- New York lawmakers advanced climate legislation Tuesday and Wednesday in an aim to offset pollution.
- “New Yorkers already pay among the highest costs in the nation for their energy, and increasing those costs will add another burden,” a small business representative told The Daily Caller News Foundation.
- Proponents of the measure, like Democratic Gov. Andrew Cuomo, said it will be the “most aggressive climate change program” in the country.
New York advanced the Climate Leadership and Community Protection Act on Wednesday night, but critics are wary of what it will cost small-business owners, homeowners and consumers.
The New York state Assembly and Senate, with support from Democratic Gov. Andrew Cuomo, passed climate change measures that aim to eliminate greenhouse gas emissions across the state by 2050. The bill plans to cut pollution in New York by 85% under 1990 levels and offset the remaining 15% over the next 30 years, The New York Times reported Tuesday.
The bill also would require New York to get much of its energy from wind-, solar- and hydro-powered sources over the next 10 years and then switch to entirely carbon-free energy, which could cost building owners more than $4 billion just to follow the city’s laws.
Cuomo said the law will be “the most aggressive climate change program in the United States of America, period,” in a Tuesday WCNY radio interview.
“It’s not a goal,” he added in another interview for WAMC-FM. “It’s a goal plus an action plan based in reality that we are implementing today.”
“This is going to change the way every New Yorker lives. We are going to be deriving our power from clean energy sources, running our cars on renewable energy and going to work in buildings that do not emit carbon,” Democratic New York Sen. Todd Kaminsky said.
But what kind of impact could the legislation have on small businesses?
“The technology required to transition our economy to be essentially carbon free is simply non-existent in many respects,” New York State Director of the National Federation of Independent Business (NFIB) Greg Biryla told The Daily Caller News Foundation. “Electric or battery-powered alternatives for agricultural, construction and manufacturing equipment aren’t widely available in the market, and alternatives that do exists are wildly more expensive.”
Biryla added that transforming electrical generation and transmission infrastructure in such a timeline “will likely cost billions of dollars annually.”
“The legislation is largely silent, but the adopted language is certainly open to new taxes and fees on current energy sources. New Yorkers already pay among the highest costs in the nation for their energy, and increasing those costs will add another burden, particularly for small businesses who operate on slim margins,” he said.
Biryla said another “silent” aspect of the legislation is the state’s plan to pay for the technology that would require this large an effort over the course of about 30 years.
New York University professor of Environmental Studies and Philosophy Dale Jamieson, who was also a Zurich Distinguished Visitor on Climate Change at the Bren School at the University of California Santa Barbara, is less skeptical of the plan.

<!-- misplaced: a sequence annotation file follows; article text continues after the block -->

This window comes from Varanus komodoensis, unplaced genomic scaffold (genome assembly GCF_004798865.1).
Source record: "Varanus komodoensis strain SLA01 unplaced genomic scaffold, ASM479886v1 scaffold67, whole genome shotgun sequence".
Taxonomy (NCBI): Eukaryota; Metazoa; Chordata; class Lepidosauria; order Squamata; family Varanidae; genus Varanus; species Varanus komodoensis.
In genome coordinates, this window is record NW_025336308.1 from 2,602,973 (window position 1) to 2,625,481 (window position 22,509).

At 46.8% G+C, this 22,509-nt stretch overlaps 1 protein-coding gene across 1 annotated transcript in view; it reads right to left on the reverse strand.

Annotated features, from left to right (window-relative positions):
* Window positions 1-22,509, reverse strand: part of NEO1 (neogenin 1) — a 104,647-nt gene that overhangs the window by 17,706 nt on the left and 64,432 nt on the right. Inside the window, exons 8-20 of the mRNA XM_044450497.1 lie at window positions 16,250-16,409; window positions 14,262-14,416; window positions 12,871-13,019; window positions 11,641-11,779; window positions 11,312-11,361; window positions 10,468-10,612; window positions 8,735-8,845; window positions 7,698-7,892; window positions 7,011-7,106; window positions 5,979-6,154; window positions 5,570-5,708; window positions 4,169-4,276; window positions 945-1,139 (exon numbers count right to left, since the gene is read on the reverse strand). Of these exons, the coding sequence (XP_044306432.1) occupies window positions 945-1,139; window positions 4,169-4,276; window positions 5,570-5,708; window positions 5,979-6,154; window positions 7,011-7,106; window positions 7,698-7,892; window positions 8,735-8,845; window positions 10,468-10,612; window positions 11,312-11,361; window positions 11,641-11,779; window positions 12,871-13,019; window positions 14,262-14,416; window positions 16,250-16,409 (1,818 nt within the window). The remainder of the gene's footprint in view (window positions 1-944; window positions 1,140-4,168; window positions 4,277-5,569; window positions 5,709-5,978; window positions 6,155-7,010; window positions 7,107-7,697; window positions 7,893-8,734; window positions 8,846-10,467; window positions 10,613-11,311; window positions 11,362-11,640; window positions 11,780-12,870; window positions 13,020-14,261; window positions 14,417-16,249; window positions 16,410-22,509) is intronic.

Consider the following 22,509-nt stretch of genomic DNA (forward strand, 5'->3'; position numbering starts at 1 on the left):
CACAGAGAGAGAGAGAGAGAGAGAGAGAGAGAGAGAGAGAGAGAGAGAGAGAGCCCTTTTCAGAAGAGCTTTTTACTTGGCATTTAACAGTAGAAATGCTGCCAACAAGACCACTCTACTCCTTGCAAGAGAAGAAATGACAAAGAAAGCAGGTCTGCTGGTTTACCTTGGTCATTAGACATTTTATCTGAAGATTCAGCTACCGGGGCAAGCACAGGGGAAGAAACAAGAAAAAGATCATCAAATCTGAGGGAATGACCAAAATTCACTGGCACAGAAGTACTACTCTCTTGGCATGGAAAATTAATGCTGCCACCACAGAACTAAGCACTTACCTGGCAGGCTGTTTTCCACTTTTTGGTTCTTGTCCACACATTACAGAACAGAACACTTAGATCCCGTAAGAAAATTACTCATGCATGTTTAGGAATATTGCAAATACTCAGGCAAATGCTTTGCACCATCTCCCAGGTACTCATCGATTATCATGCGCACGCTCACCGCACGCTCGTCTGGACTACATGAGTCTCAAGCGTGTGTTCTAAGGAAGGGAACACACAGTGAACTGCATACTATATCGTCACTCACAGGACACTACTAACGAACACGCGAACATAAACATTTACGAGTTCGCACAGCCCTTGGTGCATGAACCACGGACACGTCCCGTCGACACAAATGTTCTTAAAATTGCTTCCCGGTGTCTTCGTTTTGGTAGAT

“I am strongly in favor of this bill and am proud of the state for enacting it,” he told TheDCNF. “The targets are ambitious, but New York is not alone among American jurisdictions in adopting ambitious targets. … Any change in policy produces winners and losers (e.g., corporations were huge winners in last year’s revision of the tax code).”
Jamieson said the important question is whether the policy will actually produce benefits for the environment, as well as the poor.
“Given the scale of losses that we can expect from climate change, there is reason to believe that policies such as this will produce net benefits and be economically positive. There are numerous provisions in the act to benefit poor communities and the fact that New York’s environmental justice community strongly supports the act is evidence that its effect is likely to benefit the worst off.”
Biryla said those who are likely to bear the brunt of the expenses needed to reach the goals of the act are small businesses, employers, homeowners and consumers.
The NFIB director said that to reach a net-zero economy, “buildings, workplaces, homes, vehicle and aviation fleets, agriculture and construction equipment will have to replaced or retrofitted.” To retrofit a home “with all electric appliances, including furnaces that operate on natural gas or home heating oil” would cost owners around $6,000.
Jamieson did acknowledge businesses that benefit from “emitting gases that produce climate damages will be losers,” but said “even some of them will be supported in transitioning to a more sustainable and economically beneficial energy regime. They make things easier by embracing the challenge rather than resisting change.”
Biryla said while many small-business and property owners across New York share the same goals of reducing emissions and protecting the environment, the Climate Leadership and Community Protection Act is far-reaching and could create financial problems and inspire residents to move to other states.
“Reducing carbon emissions and protecting our environment are goals that small business owners across New York share,” he noted, “but if this legislation makes energy less reliable,” the state will face “higher energy costs, higher operating costs” and employers will be less competitive.
“You will see a continued economic migration to other states. Perhaps this goal can, in fact, be reached if enough people and businesses pack up and leave.”
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